SA’s Farmland ‘Outperforms Stocks, Bonds’

Taylor Scott International News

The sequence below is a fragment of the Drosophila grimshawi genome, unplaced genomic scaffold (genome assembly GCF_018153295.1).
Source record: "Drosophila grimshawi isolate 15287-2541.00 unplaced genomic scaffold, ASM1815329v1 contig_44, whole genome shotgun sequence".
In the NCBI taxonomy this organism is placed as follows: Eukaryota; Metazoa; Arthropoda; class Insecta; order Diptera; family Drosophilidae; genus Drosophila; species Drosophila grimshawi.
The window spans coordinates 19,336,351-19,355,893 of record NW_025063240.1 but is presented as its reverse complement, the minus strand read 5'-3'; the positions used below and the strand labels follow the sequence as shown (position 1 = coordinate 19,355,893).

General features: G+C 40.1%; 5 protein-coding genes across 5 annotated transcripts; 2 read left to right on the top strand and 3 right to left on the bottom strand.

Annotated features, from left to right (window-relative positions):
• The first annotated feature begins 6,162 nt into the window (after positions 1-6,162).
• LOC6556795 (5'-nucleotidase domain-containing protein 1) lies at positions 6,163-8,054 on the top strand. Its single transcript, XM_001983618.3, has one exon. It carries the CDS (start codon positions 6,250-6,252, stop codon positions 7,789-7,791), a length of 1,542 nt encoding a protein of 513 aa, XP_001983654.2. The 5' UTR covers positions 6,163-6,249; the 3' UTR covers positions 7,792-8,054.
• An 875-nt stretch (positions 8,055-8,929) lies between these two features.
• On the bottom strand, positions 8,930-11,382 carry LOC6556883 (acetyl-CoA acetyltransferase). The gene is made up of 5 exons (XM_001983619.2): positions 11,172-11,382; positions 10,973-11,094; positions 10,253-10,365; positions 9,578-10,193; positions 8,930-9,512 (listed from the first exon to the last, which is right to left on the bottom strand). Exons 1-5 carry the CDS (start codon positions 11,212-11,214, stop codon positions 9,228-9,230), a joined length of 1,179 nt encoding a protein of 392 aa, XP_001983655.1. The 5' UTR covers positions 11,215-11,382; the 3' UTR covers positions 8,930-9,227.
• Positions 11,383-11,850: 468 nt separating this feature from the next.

BY SHANNON SHERRY, AUGUST 29 2013 Picture: THINKSTOCK Although seen as a “new asset class”, investing in farmland ” is as old as humankind”, says Duncan Vink, head of asset manager the United Farmers Fund, which partners Futuregrowth. The company has employed the model in three projects since starting the Agri-Fund in December 2010 — a citrus farm in Marble Hall, Limpopo; table grape farms in the Northern Cape; and a deciduous and stone fruit farm in Piketberg, the Western Cape. Futuregrowth Agri-Fund manager Smital Rambhai says its investment in farmland on behalf of clients through its Agri-Fund forms part of its social responsibility suite that seeks to make “sustainable and responsible” investments. The Agri-Fund has a target size of R1bn and aims for returns of 10% plus inflation. The minimum investment is R50m, mainly from pension and provident funds. “We own the land, the farming implements and infrastructure and the trees and plants. The operator owns the produce and has to pay the lease and the costs, including labour,” says Mr Rambhai. Mr Vink says the buy-and-lease model means that the farmer’s biggest capital outlay — land — is circumvented while for investors it is easy to structure, takes less time to monitor and there is no exposure to volatile crop prices. “Food prices are rising and as long as people eat, productive farmland will have value,” Mr Vink says. “Investing in farming has two different possibilities — investing in the property or in the farming. Historically, the property entity has outperformed the farming business,” he says. The social spin-offs of the investments include job creation, provision of basic healthcare and education for workers, improving their housing and personal development, such as identifying employees for management training. GM of Standard Bank primary sector agribusiness MC Loock says from a farmer’s point or view the term of a contract would be most important when considering whether to lease. He believes farmers leasing land under the Futuregrowth model would be free of risk of land claims. “Younger farmers often look to lease land rather than buy, much like a young couple renting a home rather than buying, as a means of leveraging their balance sheets. But as soon as they can they want to get into the property market rather than pay off someone else’s bond.” Taylor Scott International

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